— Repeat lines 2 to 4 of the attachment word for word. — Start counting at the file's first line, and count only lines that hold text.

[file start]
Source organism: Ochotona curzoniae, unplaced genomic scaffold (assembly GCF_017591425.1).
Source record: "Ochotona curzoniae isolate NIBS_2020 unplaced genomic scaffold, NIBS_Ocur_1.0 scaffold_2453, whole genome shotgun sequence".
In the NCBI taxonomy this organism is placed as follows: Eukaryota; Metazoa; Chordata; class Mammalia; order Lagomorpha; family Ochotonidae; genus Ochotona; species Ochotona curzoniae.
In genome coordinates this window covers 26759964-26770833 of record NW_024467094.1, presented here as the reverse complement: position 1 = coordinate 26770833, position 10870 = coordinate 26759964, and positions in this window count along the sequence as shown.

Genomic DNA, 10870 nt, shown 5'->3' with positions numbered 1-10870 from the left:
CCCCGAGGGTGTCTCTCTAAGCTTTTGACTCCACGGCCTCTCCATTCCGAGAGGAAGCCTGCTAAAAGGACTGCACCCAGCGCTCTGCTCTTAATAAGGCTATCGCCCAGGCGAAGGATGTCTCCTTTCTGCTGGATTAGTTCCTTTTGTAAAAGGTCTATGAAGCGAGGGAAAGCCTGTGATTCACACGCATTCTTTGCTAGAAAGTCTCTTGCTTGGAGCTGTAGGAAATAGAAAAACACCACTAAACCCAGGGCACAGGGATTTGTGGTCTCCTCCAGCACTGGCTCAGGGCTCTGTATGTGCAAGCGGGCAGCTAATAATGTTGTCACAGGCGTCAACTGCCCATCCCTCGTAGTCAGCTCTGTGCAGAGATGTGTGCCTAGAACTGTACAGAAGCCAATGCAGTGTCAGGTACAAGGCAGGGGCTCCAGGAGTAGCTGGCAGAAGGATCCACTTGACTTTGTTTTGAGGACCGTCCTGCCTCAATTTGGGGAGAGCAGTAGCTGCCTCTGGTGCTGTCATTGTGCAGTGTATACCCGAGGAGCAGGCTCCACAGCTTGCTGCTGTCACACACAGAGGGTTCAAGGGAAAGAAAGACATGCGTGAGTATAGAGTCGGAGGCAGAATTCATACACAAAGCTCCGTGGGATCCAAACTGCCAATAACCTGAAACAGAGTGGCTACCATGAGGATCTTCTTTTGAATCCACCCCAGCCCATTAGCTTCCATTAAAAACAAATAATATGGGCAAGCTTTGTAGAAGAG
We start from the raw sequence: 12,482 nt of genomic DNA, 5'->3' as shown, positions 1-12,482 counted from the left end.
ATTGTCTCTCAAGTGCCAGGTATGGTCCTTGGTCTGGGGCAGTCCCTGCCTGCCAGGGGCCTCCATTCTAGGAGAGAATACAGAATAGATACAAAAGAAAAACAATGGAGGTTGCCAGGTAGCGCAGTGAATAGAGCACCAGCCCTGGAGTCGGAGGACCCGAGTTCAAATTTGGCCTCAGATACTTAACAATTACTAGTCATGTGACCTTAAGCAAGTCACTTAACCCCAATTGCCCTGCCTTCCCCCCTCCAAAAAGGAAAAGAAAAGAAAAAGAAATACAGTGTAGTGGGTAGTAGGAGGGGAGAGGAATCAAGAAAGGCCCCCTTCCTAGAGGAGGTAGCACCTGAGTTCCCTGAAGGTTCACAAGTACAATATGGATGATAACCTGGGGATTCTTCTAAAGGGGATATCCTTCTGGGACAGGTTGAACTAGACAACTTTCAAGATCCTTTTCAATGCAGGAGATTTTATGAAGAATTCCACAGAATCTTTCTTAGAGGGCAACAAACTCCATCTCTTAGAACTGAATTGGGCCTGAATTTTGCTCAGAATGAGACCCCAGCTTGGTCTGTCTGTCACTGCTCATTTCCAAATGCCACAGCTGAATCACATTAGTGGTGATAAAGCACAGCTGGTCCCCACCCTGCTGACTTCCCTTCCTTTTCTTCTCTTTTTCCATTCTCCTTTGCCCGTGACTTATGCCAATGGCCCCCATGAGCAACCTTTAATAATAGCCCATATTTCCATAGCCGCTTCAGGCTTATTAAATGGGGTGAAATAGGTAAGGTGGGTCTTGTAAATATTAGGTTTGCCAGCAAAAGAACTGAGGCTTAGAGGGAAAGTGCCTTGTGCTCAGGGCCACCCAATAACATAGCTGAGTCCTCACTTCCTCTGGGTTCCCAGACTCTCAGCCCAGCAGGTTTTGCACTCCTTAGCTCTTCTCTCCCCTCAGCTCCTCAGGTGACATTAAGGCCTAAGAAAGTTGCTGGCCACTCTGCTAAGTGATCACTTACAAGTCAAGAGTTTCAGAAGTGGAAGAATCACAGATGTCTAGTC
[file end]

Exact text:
Source record: "Ochotona curzoniae isolate NIBS_2020 unplaced genomic scaffold, NIBS_Ocur_1.0 scaffold_2453, whole genome shotgun sequence".
In the NCBI taxonomy this organism is placed as follows: Eukaryota; Metazoa; Chordata; class Mammalia; order Lagomorpha; family Ochotonidae; genus Ochotona; species Ochotona curzoniae.
In genome coordinates this window covers 26759964-26770833 of record NW_024467094.1, presented here as the reverse complement: position 1 = coordinate 26770833, position 10870 = coordinate 26759964, and positions in this window count along the sequence as shown.